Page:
London, 11 November 2019, 23.30 GMT
Bolivia Travel Update – IMPORTANT
The Foreign and Commonwealth Office has this evening updated their travel advice for Bolivia. They advise against all but essential travel to the country until further notice.
If you are in Bolivia, you should keep your departure options under review. Pay close attention to developments via news reports and local media and check the FCO travel advice.
If you need urgent consular assistance, contact the British Embassy La Paz on (591 2) 2433424. The British Embassy’s ability to travel to deliver consular services is very limited at this time.
The political and security situation is very uncertain across Bolivia following the resignation of the President and senior public officials on 10 November, following an extended and ongoing period of wide-scale political demonstrations and civil unrest across the country since disputed elections in October 2019.
Travellers are urged to avoid large crowds and public demonstrations. Further protests are likely to occur at short notice and may turn violent without warning. Do not attempt to cross any road blockades.
At Revealed Travel the safety of our travellers is our highest priority. We are monitoring events closely and we are in regular contact with our ground agents in the country and with passengers to ensure they are safe. For passengers currently in Peru and Chile expecting to travel into Bolivia shortly, we are liaising with ground agents to put in place alternative arrangements and to press the green light on contingency plans.
Presidential elections were held on 20 October 2019. Bolivia’s Supreme Electoral Tribunal suspended the count for 20 hours at a point when over 80% of votes had been counted and the preliminary results showed the incumbent, Evo Morales leading with 45% of votes against 38% for his nearest rival, former president Carlos Mesa.
By the time counting resumed, the Supreme Electoral Tribunal had updated the results to show Morales with 46.85% of votes against 36.73% for Carlos Mesa. The final official result with 99.9% of votes counted declared 47.1% for Morales and 36.51% for Mesa. This result was just above the 10-point margin required under Bolivian electoral rules for Mr Morales to avoid a second-round runoff.
Protests and demonstrations ensued and the Organisation of American States (OAS) was asked to audit the election results.
On Sunday 10 November, following weeks of protests and the OAS reporting irregularities and clear manipulation pf the count, the election was annulled. The head of Bolivia’s military also called for Morales to stand down so order could be restored. Shortly afterwards Morales resigned after 14 years in office. His sudden departure has left a power vacuum in the country.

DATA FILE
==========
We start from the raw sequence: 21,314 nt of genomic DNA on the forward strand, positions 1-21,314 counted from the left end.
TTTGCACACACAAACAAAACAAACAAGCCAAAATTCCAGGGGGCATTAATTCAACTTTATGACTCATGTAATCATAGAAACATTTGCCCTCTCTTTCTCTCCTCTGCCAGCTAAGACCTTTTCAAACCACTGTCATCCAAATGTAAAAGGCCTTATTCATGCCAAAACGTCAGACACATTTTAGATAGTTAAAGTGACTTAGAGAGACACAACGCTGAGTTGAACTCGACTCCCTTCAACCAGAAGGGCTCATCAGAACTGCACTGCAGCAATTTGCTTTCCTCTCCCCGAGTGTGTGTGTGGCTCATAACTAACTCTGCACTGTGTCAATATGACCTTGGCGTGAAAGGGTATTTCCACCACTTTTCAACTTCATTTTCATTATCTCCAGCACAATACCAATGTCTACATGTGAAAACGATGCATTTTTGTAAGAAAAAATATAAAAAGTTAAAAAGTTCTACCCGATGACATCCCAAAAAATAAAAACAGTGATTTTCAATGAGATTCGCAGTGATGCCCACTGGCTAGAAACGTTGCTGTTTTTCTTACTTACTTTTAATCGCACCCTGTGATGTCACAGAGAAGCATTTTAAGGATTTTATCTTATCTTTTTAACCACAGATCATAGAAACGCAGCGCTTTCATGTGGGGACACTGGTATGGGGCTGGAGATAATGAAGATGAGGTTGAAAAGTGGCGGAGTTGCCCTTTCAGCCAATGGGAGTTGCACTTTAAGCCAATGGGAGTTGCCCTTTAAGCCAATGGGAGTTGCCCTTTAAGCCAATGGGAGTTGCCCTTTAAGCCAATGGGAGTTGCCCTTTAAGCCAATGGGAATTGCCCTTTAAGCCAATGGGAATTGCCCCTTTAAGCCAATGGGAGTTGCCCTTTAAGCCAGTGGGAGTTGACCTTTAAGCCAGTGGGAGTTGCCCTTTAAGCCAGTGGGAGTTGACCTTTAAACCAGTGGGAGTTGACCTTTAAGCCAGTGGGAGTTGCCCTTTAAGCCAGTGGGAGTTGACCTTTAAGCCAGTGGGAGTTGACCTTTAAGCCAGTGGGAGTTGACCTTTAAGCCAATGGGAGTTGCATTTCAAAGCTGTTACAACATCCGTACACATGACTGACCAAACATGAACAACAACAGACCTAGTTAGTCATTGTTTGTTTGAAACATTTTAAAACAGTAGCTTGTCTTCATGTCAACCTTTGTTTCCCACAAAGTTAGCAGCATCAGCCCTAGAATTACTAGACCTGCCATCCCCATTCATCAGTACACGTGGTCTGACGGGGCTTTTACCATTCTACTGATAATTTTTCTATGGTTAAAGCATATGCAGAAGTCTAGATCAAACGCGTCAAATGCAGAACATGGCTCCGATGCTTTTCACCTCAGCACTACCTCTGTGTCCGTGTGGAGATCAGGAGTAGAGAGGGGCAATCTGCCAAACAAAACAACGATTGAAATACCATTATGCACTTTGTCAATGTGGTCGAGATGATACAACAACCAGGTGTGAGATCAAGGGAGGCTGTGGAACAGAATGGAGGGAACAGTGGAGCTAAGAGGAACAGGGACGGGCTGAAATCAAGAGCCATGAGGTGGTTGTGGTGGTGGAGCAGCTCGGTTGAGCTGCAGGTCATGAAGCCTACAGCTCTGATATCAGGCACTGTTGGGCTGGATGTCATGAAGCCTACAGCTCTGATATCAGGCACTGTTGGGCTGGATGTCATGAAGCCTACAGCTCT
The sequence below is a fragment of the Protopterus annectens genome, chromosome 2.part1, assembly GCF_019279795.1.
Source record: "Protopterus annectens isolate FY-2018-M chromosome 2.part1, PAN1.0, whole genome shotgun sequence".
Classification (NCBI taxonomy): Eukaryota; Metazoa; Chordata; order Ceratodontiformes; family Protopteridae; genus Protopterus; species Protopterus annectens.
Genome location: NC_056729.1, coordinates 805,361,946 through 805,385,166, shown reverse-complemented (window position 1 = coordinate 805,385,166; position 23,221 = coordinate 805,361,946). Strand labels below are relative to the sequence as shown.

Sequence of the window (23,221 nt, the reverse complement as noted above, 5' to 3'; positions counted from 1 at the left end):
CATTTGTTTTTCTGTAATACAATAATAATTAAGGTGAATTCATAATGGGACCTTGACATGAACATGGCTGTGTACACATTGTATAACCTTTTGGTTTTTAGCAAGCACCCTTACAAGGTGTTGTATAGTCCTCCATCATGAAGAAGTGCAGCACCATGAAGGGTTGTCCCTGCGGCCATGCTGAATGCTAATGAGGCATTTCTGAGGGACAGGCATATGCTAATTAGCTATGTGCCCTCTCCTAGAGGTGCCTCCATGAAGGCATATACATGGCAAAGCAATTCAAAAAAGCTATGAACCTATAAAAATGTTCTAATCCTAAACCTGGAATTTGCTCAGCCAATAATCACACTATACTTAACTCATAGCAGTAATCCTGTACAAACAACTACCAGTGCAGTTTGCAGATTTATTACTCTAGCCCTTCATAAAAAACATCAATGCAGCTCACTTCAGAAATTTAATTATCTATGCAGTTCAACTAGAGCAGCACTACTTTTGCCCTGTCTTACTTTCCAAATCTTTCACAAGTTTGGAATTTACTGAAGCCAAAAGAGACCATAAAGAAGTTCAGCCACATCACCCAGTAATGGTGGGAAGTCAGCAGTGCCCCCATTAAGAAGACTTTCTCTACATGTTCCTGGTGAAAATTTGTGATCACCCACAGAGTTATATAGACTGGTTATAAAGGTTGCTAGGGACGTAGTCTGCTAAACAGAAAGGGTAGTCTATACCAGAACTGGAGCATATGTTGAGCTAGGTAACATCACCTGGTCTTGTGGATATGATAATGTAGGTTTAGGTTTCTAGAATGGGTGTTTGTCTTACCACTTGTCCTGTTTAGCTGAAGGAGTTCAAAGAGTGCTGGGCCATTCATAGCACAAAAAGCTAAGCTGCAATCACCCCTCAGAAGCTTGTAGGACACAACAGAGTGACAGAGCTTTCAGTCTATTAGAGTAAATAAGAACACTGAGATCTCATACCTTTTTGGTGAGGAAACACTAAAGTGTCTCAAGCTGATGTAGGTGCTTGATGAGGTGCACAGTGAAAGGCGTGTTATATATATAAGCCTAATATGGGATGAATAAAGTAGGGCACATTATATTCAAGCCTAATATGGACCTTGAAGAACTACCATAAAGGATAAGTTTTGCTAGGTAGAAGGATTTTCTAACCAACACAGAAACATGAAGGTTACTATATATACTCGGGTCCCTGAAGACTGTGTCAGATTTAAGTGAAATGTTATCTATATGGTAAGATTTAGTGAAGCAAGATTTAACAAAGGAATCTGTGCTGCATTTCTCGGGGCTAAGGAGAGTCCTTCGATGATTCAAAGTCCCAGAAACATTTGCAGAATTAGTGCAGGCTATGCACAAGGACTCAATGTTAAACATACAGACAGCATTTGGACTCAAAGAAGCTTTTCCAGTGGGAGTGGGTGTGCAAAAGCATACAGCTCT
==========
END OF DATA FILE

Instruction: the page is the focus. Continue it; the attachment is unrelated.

Several of Morales’ ministers and top officials resigned after his announcement, including the vice-president Alvaro Garcia Linera. Under the constitution, power then passes to the president of the Senate and to the speaker of the lower house of Congress, in that order. But they have resigned, too.
An opposition senator, Jeanine Añez, said she would assume the interim presidency, given her position as deputy senate leader. She flew to La Paz on Sunday night. Congress will first have to be convened for a vote to take place.
In the meantime Evo Morales has been granted asylum in Mexico. He was reported as heading for the country last night on a plane sent by Mexico.
Bolivia has become one of the most exciting destinations in Latin America over the last few years. Famously land-locked and sometimes regarded as the “Tibet of the Americas”, actually more than half the country lies within the Amazon basin with an immense variety of wildlife habitats, fauna and flora. Travellers to La Paz should take the cable car for spectacular views of the city. Visitors to Potosi can take a tour into the mine of Cerro Rico which, in colonial times, provided the Spanish with unprecedented wealth and caused so much hardship to Bolivian slaves.
Top Recommendation: The Uyuni Salt Flats cover an astonishing ten thousand square kilometres. Highlights of the region include the Reserva Eduardo Avaroa National Park where Laguna Colorada is home to over 30,000 flamingoes and Isla Incahuasi, a coral island covered in giant cacti, some of them hundreds of years old.
Bolivia is often combined with Peru and Chile in a journey including Cuzco, Machu Picchu, Lake Titicaca and La Paz before travelling across the Salt Flats to the Atacama Desert in Northern Chile.
Bolivia Revealed specialises in customer-focused, tailor-made holidays and escorted small group tours. To reveal the kind of things you can experience on a holiday to Bolivia please see our Where to go page.
To include these breathtaking sights in your tailor-made itinerary, please call 01932 424252.
To include these experiences in your tailor-made itinerary to Bolivia, please call 01932 424252.
At Bolivia Revealed we have a team of professionals with considerable knowledge and first hand expertise in putting together tailor made arrangements for the places you are planning to visit.
We would be delighted to discuss your plans and design a personal itinerary according to your own particular needs. On the ground we have a team of experienced, English-speaking guides with a wealth of detailed knowledge and we have appointed a local ground agent in each country to represent us and to look after our passengers locally.
Bolivia Revealed: a personal service and value for money from the experts.
Bolivia Revealed is part of Revealed Travel, owned by Mercator Enterprises. For travel ideas and information about other South American and Central American destinations see our South America Revealed and Central America Revealed websites.
Ring us on: 01932 424252
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